Shut Up and Ski

America's top 10 old-school ski resorts are all about the snow -- and lift tickets are a deal.

How to get there

Downtown Boise's Harrison Boulevard turns into Bogus Basin Road, which ascends about 3,000 vertical feet in a series of switchbacks, then dead-ends at the resort. Caldwell Transportation runs a bus service to the mountain every day, with pickups all over town (208/459-6612 or 800/727-9925, ctcbus.com, $12 round trip).

Where to stay

At the mountaintop Pioneer Condominiums, guests ski down to the lifts (800/367-4397, pioneercondos.com, from $129).

Local's tip

"Experts have got to make a lap through the Waterfall and the Triangle," says Charles Butrick, leader of the Bogus Basin Ski Patrol. "They're not really on the map, but are known areas nonetheless. Have a local show you the way. Also, don't miss beers in the Bogus Creek Lodge, where ski bums congregate to lie about all the crazy runs they supposedly took."

WASHINGTON
49 NORTH

Elevation: 5,774 feet
Vertical drop: 1,900 feet
Skiable terrain: 2,325 acres
Annual snowfall: 300 inches
Lift ticket: $43 or less
Info: 866/376-4949, ski49n.com

Unabashedly retro, with lifts that aren't remotely high-speed, 49 North offers 70 percent beginner and intermediate terrain. For those who refuse to take it easy, there's backcountry skiing in the East Basin, accessible by a fairly mild traverse from the peak. Taco Time, a local restaurant chain, hands out two-for-one lift ticket vouchers on Tuesdays, no purchase necessary. Also, skiing is totally free for everyone during the last week of the season (April 7-13). Just show up and ask for a lift ticket.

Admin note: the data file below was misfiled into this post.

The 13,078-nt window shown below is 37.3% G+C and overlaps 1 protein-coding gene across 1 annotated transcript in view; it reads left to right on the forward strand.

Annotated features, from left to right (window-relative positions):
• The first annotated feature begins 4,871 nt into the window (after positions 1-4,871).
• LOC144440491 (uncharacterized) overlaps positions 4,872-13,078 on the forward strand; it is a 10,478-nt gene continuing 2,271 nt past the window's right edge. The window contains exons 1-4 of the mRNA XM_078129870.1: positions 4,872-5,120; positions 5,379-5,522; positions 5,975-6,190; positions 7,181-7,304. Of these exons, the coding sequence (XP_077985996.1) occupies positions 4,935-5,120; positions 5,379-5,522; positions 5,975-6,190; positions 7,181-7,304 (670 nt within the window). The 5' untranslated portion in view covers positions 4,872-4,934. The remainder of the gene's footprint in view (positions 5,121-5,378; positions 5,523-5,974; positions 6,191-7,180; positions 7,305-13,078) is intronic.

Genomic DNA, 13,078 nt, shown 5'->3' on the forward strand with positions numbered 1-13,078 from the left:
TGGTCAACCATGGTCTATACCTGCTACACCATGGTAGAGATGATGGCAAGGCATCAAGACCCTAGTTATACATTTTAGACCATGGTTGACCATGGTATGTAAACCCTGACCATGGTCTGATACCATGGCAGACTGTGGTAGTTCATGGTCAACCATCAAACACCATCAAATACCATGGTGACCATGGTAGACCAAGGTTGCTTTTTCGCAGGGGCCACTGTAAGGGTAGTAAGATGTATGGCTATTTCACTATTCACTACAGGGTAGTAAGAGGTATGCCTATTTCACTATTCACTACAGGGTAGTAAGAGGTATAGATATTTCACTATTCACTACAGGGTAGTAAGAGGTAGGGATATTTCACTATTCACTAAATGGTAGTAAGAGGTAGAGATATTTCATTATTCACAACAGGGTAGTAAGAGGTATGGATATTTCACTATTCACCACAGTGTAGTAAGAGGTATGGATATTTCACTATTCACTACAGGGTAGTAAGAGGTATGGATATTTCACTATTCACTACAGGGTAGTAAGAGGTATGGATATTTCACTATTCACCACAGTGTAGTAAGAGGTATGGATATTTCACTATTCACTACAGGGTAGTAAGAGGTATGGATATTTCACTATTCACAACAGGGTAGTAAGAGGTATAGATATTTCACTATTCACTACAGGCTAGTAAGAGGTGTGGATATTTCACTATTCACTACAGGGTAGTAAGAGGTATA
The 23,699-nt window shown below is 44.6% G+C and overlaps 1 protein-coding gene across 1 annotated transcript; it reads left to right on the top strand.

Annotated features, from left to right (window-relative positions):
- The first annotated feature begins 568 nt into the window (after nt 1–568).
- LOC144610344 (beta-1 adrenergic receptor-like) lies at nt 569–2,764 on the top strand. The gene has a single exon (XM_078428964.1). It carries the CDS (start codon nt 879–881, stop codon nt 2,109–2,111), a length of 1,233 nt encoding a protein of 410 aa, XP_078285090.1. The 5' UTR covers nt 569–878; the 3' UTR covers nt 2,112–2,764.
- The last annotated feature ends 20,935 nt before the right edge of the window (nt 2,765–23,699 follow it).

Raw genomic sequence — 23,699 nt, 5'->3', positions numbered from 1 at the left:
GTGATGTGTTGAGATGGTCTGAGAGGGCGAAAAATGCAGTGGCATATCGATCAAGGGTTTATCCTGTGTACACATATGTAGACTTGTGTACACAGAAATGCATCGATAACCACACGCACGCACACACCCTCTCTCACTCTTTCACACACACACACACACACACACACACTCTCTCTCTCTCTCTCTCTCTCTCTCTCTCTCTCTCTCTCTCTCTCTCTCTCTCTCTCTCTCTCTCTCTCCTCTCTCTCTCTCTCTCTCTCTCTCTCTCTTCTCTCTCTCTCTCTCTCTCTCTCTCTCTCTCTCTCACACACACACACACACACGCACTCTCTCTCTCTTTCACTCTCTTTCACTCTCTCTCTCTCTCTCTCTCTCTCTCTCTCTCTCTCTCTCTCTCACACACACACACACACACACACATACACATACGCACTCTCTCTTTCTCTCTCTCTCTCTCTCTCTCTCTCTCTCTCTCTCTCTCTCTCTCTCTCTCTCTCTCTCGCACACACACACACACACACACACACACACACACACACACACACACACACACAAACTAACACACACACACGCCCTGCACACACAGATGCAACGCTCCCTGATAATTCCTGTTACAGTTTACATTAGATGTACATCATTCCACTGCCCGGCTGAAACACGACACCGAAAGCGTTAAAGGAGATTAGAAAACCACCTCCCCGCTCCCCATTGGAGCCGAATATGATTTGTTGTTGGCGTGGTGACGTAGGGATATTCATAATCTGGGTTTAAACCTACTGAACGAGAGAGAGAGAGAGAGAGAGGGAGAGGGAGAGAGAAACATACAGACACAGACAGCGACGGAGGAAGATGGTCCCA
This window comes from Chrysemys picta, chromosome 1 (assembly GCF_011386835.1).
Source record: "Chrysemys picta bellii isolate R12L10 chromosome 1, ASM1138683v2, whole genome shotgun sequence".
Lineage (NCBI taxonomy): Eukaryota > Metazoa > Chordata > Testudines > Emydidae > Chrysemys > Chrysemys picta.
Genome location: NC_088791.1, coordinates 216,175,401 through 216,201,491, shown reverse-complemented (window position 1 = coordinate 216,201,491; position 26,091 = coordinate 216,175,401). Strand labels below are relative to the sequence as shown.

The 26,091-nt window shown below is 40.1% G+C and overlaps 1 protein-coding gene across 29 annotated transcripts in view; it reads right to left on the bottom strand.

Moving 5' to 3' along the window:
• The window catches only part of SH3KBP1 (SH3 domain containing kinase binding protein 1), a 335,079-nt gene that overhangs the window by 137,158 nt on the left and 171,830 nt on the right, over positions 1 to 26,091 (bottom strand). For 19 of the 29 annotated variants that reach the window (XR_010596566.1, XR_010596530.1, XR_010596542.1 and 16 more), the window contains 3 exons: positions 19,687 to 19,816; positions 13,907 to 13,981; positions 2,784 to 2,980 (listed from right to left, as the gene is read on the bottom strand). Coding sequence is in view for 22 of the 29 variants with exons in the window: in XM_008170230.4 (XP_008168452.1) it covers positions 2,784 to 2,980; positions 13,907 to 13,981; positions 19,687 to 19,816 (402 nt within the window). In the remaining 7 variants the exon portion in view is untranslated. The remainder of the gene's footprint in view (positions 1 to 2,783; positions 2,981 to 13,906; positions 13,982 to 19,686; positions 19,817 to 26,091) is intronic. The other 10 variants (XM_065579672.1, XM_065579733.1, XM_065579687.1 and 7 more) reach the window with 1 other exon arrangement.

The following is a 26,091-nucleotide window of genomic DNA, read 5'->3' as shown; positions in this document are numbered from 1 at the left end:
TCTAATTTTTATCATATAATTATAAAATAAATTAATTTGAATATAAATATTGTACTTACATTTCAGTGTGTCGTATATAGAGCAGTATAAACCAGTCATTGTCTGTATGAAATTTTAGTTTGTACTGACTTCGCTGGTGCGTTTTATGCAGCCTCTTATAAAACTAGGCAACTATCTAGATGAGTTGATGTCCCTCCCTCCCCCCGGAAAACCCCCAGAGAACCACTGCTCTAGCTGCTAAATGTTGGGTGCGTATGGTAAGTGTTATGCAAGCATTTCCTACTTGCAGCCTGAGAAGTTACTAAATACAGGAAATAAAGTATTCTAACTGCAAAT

How to get there

From Spokane, drive for about an hour on Hwy. 395 north. With little else up there, the mountain is hard to miss.

Local's tip

"If you're looking for bumps, do Klondike," says Daniel Voltz, who owns the Norski Conoco gas station in Chewelah and finds a way to ski 50 to 60 days a year. "If you're looking for fast cruisers, ski Mahre's Gold, named after the gold-medal winner of the slalom in the 1984 Olympics."

OREGON
WILLAMETTE PASS

Elevation: 6,683 feet
Vertical drop: 1,563 feet
Skiable terrain: 555 acres
Annual snowfall: 400 inches
Lift ticket: $44 or less
Info: 541/345-7669, willamettepass.com

What Willamette Pass lacks in convenience--it's a 90-minute drive southeast of Eugene--is made up for with a fun mix of tree skiing and cruising runs, along with a peaceful setting amid lakes and hundreds of miles of national forest. It's closed Monday through Wednesday, which means untracked snow on Thursday!

How to get there

Willamette Pass is right off of Hwy. 58 deep in the thickly forested Cascade Mountains, and there's not much in the way of civilization on the drive from Eugene. Skiers don't have to drive, though: A bus service called the Willamette Pass Express departs from downtown Eugene Thursday through Sunday at 7:15 a.m. (541/345-7669, $14 round trip).

Where to stay

Seven miles from the lifts, the Willamette Pass Inn has standard rooms and cabins, all with kitchens and most with fireplaces (Mile 69, Highway 58, 541/433-2211, from $81).